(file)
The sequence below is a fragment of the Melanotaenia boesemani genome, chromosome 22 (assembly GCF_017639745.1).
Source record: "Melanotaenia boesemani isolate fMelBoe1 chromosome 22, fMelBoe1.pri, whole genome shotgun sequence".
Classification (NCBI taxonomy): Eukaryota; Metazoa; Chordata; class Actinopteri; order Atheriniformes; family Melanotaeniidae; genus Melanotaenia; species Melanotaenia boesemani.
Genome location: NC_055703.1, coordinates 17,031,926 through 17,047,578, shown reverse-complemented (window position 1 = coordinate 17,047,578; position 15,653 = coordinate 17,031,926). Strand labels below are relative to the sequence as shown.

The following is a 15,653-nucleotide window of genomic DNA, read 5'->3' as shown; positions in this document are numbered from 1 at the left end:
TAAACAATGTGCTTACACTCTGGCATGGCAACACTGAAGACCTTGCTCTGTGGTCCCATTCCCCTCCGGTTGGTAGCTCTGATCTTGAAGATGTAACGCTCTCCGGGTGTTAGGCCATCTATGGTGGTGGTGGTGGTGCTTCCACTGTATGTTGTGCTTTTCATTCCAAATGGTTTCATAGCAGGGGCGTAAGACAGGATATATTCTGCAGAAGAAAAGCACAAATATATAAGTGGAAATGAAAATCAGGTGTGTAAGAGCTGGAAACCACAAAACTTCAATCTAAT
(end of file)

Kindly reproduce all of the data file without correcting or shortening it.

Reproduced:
The sequence below is a fragment of the Melanotaenia boesemani genome, chromosome 22 (assembly GCF_017639745.1).
Source record: "Melanotaenia boesemani isolate fMelBoe1 chromosome 22, fMelBoe1.pri, whole genome shotgun sequence".
Classification (NCBI taxonomy): Eukaryota; Metazoa; Chordata; class Actinopteri; order Atheriniformes; family Melanotaeniidae; genus Melanotaenia; species Melanotaenia boesemani.
Genome location: NC_055703.1, coordinates 17,031,926 through 17,047,578, shown reverse-complemented (window position 1 = coordinate 17,047,578; position 15,653 = coordinate 17,031,926). Strand labels below are relative to the sequence as shown.

The following is a 15,653-nucleotide window of genomic DNA, read 5'->3' as shown; positions in this document are numbered from 1 at the left end:
TAAACAATGTGCTTACACTCTGGCATGGCAACACTGAAGACCTTGCTCTGTGGTCCCATTCCCCTCCGGTTGGTAGCTCTGATCTTGAAGATGTAACGCTCTCCGGGTGTTAGGCCATCTATGGTGGTGGTGGTGGTGCTTCCACTGTATGTTGTGCTTTTCATTCCAAATGGTTTCATAGCAGGGGCGTAAGACAGGATATATTCTGCAGAAGAAAAGCACAAATATATAAGTGGAAATGAAAATCAGGTGTGTAAGAGCTGGAAACCACAAAACTTCAATCTAAT